PARIS — L’Oréal returned to its pre-COVID-19 growth rate in the first half of 2021, following an acceleration of sales in the second quarter of the year that beat analysts’ expectations.
The maker of Lancôme, Kiehl’s and L’Oréal Paris products registered a 29.6 percent sales increase in reported terms to 7.58 billion euros. On a like-for-like basis, sales rose 33.5 percent.
“By the end of June, the group posted a very strong increase and returned to its pre-COVID-19 growth rate, up 6.6 percent like-for-like compared to the first half of 2019, with an acceleration of 8.4 percent in the second quarter compared to 2019,” said Nicolas Hieronimus, chief executive officer of L’Oréal, in a statement released Thursday after the close of the Paris Bourse.
L’Oréal notched up market-share gains in all of its divisions and geographic zones.
“The Professional Products Division has successfully transformed its business model and achieved record performance. The Consumer Products Division recorded double-digit growth in the second quarter, thanks in particular to the recovery of makeup,” Hieronimus summarized. “L’Oréal Luxe also saw a sharp rise in fragrance sales and significantly outperformed the market. The Active Cosmetics Division achieved record growth, demonstrating that its brand portfolio is perfectly adapted to consumers’ health and beauty aspirations.”
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“Second-quarter like-for-like growth of 33.5 percent came in ahead of consensus (up 30.0 percent) with three out of the four divisions beating handsomely on a year-on-year basis (led by Professional Products, up 66 percent) and — more importantly, a two-year stack (led by continued strong growth in Active Cosmetics, up 55 percent, followed by Professional, up 13 percent, and Luxe, up 10 percent),” wrote Eva Quiroga, managing director at Bank of America, in a note.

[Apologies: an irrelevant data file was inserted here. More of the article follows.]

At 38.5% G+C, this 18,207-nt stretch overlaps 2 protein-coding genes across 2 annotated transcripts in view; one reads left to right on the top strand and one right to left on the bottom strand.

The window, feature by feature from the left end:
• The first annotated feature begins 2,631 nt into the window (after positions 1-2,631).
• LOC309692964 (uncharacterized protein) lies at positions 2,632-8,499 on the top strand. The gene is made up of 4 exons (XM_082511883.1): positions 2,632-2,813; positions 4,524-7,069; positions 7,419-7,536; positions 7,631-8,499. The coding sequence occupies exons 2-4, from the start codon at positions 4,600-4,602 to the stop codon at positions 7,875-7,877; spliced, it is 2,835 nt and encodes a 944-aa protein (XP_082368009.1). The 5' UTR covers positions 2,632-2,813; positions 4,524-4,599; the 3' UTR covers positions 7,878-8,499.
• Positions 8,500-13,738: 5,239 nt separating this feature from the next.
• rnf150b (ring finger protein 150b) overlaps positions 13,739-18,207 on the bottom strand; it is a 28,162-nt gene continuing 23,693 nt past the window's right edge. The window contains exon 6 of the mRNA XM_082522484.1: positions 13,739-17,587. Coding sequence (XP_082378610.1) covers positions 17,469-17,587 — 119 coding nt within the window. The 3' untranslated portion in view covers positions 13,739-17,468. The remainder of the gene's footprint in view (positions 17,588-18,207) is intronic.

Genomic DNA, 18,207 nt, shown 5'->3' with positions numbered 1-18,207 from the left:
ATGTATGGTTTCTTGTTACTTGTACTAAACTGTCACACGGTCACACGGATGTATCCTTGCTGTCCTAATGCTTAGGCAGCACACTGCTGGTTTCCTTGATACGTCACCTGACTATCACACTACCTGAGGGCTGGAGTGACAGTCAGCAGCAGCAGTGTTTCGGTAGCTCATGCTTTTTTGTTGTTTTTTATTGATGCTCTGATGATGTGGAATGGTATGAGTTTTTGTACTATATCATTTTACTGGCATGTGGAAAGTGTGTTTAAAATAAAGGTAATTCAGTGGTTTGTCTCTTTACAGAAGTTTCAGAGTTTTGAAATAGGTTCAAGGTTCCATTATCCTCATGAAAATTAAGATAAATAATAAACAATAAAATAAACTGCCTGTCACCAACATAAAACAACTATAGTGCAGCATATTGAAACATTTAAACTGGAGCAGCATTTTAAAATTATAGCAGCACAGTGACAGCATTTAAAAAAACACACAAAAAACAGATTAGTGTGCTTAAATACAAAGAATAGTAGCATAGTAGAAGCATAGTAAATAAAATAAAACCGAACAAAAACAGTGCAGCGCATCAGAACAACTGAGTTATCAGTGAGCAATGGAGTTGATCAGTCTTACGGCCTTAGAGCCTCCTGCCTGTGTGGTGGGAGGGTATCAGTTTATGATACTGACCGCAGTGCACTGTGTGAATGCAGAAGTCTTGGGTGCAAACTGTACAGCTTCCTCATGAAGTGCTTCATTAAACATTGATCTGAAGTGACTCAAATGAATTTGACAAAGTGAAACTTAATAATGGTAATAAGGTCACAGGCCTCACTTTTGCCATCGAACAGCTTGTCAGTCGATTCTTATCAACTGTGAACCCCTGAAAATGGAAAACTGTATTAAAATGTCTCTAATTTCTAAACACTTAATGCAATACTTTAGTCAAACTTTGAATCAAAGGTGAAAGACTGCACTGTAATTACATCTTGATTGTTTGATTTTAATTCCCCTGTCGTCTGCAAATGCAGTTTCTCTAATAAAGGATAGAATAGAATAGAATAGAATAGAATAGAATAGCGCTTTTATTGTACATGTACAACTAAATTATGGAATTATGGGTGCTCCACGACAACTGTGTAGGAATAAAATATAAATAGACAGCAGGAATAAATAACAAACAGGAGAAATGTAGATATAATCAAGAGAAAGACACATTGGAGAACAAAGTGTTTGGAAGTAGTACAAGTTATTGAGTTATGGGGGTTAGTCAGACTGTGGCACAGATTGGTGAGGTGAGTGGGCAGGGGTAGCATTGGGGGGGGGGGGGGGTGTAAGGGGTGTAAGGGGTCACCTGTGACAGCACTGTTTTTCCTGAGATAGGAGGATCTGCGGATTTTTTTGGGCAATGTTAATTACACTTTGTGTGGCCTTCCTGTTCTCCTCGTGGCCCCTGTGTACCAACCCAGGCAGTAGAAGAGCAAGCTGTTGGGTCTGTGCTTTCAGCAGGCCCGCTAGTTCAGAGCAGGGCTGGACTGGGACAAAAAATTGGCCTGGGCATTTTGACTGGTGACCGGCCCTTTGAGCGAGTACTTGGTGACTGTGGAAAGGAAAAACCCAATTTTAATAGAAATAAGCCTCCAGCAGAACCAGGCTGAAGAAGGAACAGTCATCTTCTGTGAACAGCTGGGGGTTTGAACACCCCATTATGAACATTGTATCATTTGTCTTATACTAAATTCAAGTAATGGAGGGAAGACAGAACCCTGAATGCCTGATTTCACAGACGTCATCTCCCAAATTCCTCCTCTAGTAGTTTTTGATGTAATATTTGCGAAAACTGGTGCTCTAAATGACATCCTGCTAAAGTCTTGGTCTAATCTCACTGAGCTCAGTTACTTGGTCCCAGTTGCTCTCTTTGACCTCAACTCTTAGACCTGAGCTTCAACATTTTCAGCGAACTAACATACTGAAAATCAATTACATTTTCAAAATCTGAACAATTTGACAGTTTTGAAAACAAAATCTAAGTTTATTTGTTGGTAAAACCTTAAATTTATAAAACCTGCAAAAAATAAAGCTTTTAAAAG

The one division that fell short of expectations was Consumer Products, which was up 14 percent year-on-year and down 3 percent on a two-year stack.
“While the acceleration in growth was thanks ‘in particular to the recovery of makeup,’ the market may have gotten a little ahead of itself on the magnitude/timing of the makeup recovery,” wrote Quiroga.
Each of L’Oréal’s geographic zones registered double-digit sales gains.
“North Asia continued to perform well, still driven by mainland China, where L’Oréal continues to strengthen its undisputed leadership, while North America saw a return to growth with tremendous acceleration in the second quarter,” Hieronimus said, referring to the 44.7 percent like-for-like gain.
“In Europe, L’Oréal significantly outperformed the market, which is starting to recover gradually; all countries in this zone are growing, led by the United Kingdom, France and Russia. The group performed well in SAPMENA-SSA [or South Asia Pacific, Middle East, North Africa and Sub-Saharan Africa] and in Latin America, with a marked progression in Brazil,” he said.
In the six months ended June 30, L’Oréal’s operating profit was 2.99 billion euros, up 26.8 percent year-on-year. The group’s operating margin equaled 19.7 percent, in line with analysts’ expectations. However, they highlighted that the margin was ahead 170 basis points following 210 basis points of incremental advertising and promotion expenses, which came out as 32.6 percent of sales — a historical high.
L’Oréal’s sales in the first half were 15.2 billion euros, up 16.2 percent in reported terms and 20.7 percent on a like-for-like basis.
In the period, e-commerce represented 27.3 percent of the company’s total sales. L’Oréal’s travel retail business bounced back, thanks to a slight recovery in international travel and strong business in Hainan, the island in China that’s become a tax-free shopping mecca.
Hieronimus, who will lead a virtual conference with analysts and journalists on Friday morning to discuss the results, said L’Oréal is well-positioned to continue to grow at its pre-crisis pace.
“We are more than confident than ever in our ability to outperform the market and achieve a year of growth in both sales and results,” he said.
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